Almost three months after the landmark visit of Indian President Pranab Mukherjee, Indian Foreign Minister Sushma Swaraj this week followed suit with a two-day visit to Israel amid increasingly warm ties between the two countries. “I am a personal advocate of strong ties between India and Israel, so I am very happy to see that our relations are progressing so well in all our fields of engagement,” said Swaraj.

Following an intensive manhunt, the Israel Police and the Shin Bet security agency on Tuesday apprehended the suspected 16-year-old Palestinian terrorist who murdered Dafna Meir, an Israeli mother of six, in her home in Otniel on Sunday. Meir was laid to rest in Jerusalem on Monday. “Mommy, my beautiful mother, my best friend,” said Dafna’s eldest daughter, Renana, who saw her mother being stabbed to death in the family’s kitchen. “Do you see how many people care about you? You left an enormous void in all of our hearts.”

While the threat of border clashes with Islamic State terrorists fighting in the Syrian civil war has concerned Israeli leaders for some time now, the recruitment of Israeli Arabs to form their own terror cells or launch lone wolf attacks inside of Israel—akin to the Paris and San Bernardino attacks late in 2015—has recently become a more serious threat for the Jewish state. “This is a developing threat for Israel, the possibility that [Islamic State] will take advantage of the new recruits to study the Israeli arena and obtain information to be used for promoting terrorist activities in Israel,” said Daniel Cohen, an expert on cyber-security and a research fellow at Tel Aviv University’s Institute for National Security Studies.

Two left-wing, pro-Palestinian Israeli NGOs—Ta’ayush and B’Tselem—have come under fire in Israel after their senior leaders were exposed last week on Israeli Channel 2’s investigative television program, “Uvda,” for helping the Palestinian Authority (PA) detain, torture, and potentially kill Palestinians who are selling land to Israeli Jews. The PA prohibits Palestinians from selling land to Israeli Jews. The exposé was made possible by hidden camera footage filmed by members of Ad Kan (Hebrew for “up to here”), a group founded to uncover malpractice by left-wing groups in Israel. A police investigation has been launched into the revelations, and the allegations were bolstered after the prominent member of Ta’ayush featured in the program was arrested Monday by Israeli authorities while allegedly attempting to flee the country via Ben Gurion International Airport. “Anyone who has followed the activities and agendas of the fringe anti-Israel NGO network should have seen the signs of immoral behavior behind the human rights façade,” Gerald Steinberg, founder and president of the Jerusalem-based watchdog group NGO Monitor, told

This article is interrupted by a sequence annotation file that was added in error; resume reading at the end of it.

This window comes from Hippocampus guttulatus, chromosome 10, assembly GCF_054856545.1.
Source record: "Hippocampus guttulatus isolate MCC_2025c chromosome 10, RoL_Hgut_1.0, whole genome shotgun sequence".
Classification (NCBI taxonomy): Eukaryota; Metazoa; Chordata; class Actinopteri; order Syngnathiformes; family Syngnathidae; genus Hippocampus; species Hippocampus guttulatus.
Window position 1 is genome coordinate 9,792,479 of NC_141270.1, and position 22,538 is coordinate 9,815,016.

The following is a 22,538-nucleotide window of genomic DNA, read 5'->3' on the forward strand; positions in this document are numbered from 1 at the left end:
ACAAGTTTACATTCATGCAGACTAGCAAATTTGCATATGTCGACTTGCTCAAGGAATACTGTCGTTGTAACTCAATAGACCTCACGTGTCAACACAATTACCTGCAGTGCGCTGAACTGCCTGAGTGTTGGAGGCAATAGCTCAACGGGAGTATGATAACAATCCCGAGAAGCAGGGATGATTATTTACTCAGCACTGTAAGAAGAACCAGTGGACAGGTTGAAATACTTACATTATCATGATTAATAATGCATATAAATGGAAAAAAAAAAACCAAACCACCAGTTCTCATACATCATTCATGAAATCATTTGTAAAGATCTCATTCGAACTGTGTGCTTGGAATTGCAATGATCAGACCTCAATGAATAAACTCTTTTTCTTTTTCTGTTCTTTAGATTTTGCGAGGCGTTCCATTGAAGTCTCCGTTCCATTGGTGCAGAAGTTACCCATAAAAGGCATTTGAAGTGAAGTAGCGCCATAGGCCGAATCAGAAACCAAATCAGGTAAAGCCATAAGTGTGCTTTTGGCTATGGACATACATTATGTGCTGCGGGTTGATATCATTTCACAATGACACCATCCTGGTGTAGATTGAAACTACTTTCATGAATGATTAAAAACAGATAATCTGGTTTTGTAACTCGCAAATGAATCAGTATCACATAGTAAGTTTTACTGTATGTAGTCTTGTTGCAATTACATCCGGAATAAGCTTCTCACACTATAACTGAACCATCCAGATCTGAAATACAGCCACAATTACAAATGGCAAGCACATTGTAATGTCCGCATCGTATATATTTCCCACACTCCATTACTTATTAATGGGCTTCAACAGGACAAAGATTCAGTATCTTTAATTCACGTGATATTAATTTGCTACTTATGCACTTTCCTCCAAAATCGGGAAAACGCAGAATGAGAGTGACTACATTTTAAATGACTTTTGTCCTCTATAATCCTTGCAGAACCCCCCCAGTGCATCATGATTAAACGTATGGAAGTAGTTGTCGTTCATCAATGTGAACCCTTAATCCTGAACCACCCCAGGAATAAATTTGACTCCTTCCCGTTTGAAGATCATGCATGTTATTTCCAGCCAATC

The ongoing wave of Palestinian terrorism that has plagued Israel since last fall has also brought to the fore the Palestinians’ frustration with their own leadership. While Palestinian Authority (PA) President Mahmoud Abbas has been blamed for inciting violence against Israelis, many Palestinians have become disillusioned with the PA’s corruption and inability to attain statehood. As such, Israeli leaders are increasingly concerned that internal Palestinian dissatisfaction could bring about the PA’s collapse, resulting in a dangerous political and security vacuum in the West Bank. “The PA handles a great deal of the day-to-day governance issues that Israel is very happy not to fulfill. The PA also plays a significant role in minimizing the dangers of Hamas in the West Bank. A full PA collapse would be calamitous from Israel’s perspective,” said Jonathan Schanzer, vice president for research at the Foundation for Defense of Democracies think tank.